Christian nationalism

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Christian nationalism is Christianity-affiliated religious nationalism. Christian nationalists focus primarily on internal politics, such as passing laws that reflect their view of Christianity and its role in political and social life. They are actively promoting religious (Christian) and nationalistic discourses in various fields of social life, from Politics and History, to Culture and Science. In Europe and the United States, Christian nationalism tends to be conservative.

Christian nationalistic movements often have complex leadership structure, depending on the nature of their relationship with local Church institutions. Some movements are more lay oriented, with symbolic clerical participation and indirect support of the local Church structures, and others are actually led or strongly influenced by local clergy. Involvement of clergy in various Christian nationalistic movements since the 19th century led to the development of particular form of Christian nationalism known as clerical nationalism (also known as clero-nationalism or clerico-nationalism). Some distinctive radicalized forms of clerical nationalism even led to the rise of clerical fascism on the far-right of the political spectrum in various European countries specially during the interwar period in the first half of 20th century.[1]

Canada[edit]

Croatia[edit]

Germany[edit]

In the background of World War I, German Christian nationalism was reflected by Lutheranism, romanticism, idealism, and Immanence.[2]

Great Britain[edit]

In the background of World War I, British Christian nationalism was reflected by empiricism, realism, and individualism.[2]

Lebanon[edit]

The Lebanese Front was a coalition of mainly Christian parties in the Lebanese Civil War. In the 1980s, Christian nationalism was pursued by the Maronite community. The Maronites sought to create a Christian mini-state.[3] Christian nationalist Michel Aoun revolted against the Syrian Lebanese regime in 1990, but was defeated with Syrian Army support; all militias except pro-Syrian Hezbollah were disarmed by 1991.[4]

Poland[edit]

In Poland, nationalism was always characterized by loyalty to the Roman Catholic Church. Groups like the National Revival of Poland use slogans like Wielka Polska Katolicka (Great Catholic Poland) and protest vigorously against legalization of gay marriage and abortion.[5] Conservative religious groups connected with Radio Maryja are often accused of harboring nationalist and antisemitic attitudes.[6]

Romania[edit]

Russia[edit]

Religious nationalism characterized by communal adherence to Eastern Orthodoxy and national Orthodox Churches is found in many states of Eastern Europe and in the Russian Federation. Many Russian Neo-Fascist and Neo-Nazi groups, such as the Russian National Unity, call for an increased role for the Russian Orthodox Church.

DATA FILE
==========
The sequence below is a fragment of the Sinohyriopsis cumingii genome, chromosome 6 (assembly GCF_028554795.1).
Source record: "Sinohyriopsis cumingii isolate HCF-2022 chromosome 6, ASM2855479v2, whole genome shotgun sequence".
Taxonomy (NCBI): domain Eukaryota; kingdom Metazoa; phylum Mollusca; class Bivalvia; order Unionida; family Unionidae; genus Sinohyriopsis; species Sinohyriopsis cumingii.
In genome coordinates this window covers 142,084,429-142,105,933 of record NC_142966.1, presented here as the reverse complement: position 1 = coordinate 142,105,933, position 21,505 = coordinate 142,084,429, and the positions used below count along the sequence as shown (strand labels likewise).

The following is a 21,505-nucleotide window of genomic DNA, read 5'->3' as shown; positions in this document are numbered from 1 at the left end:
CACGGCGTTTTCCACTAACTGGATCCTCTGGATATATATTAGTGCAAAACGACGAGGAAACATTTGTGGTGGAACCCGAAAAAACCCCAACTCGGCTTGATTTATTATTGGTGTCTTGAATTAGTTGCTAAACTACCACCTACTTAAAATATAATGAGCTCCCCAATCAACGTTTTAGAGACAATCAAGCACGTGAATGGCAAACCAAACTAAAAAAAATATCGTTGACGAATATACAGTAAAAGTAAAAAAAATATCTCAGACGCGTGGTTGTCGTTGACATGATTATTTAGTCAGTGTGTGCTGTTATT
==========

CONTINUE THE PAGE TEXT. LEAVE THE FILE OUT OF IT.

Spain[edit]

United States[edit]

The US movement was founded by Gerald L. K. Smith. It sold and distributed, inter alia, The International Jew, and subscribed to the antisemitic views embodied in The Protocols of the Elders of Zion which it also published. Founded in 1942, with the purpose to preserve America as a Christian nation being conscious of a highly organized campaign to substitute Jewish tradition for Christian tradition. Its purpose was also to oppose Communism, one world government and immigration. It also aimed to fight mongrelization and all attempts to force the intermixture of the black and White races. It was effectively a political party, and promoted antisemitic and racist causes, particularly in St. Louis from the 1940s through the 1950s.

Yugoslavia[edit]

The Yugoslav National Movement (1935–45) has been described as Christian nationalist.[7][8]

See also[edit]

References[edit]

  1. ^ Feldman et al.
  2. ^ a b Arlie J. Hoover (1989). God, Germany, and Britain in the Great War: A Study in Clerical Nationalism. Praeger. ISBN 978-0-275-93169-8. 
  3. ^ Kirsten E. Schulze (27 October 1997). Israel's Covert Diplomacy in Lebanon. Palgrave Macmillan UK. pp. 153–. ISBN 978-0-230-37247-4. 
  4. ^ Barry Rubin (29 May 2007). The Truth about Syria. St. Martin's Press. pp. 121–. ISBN 978-0-230-60520-6. 
  5. ^ http://www.nop.org.pl/2013/05/28/malopolska-za-zyciem/
  6. ^ "Archived copy". Archived from the original on 2006-01-05. Retrieved 2006-02-06. 
  7. ^ Rebecca Haynes; Martyn Rady (30 November 2013). In the Shadow of Hitler: Personalities of the Right in Central and Eastern Europe. I.B.Tauris. p. 300. ISBN 978-1-78076-808-3. 
  8. ^ Jovan Byford (2008). Denial and Repression of Antisemitism: Post-communist Remembrance of the Serbian Bishop Nikolaj Velimirović. Central European University Press. p. 52. ISBN 978-963-9776-15-9. 

Further reading[edit]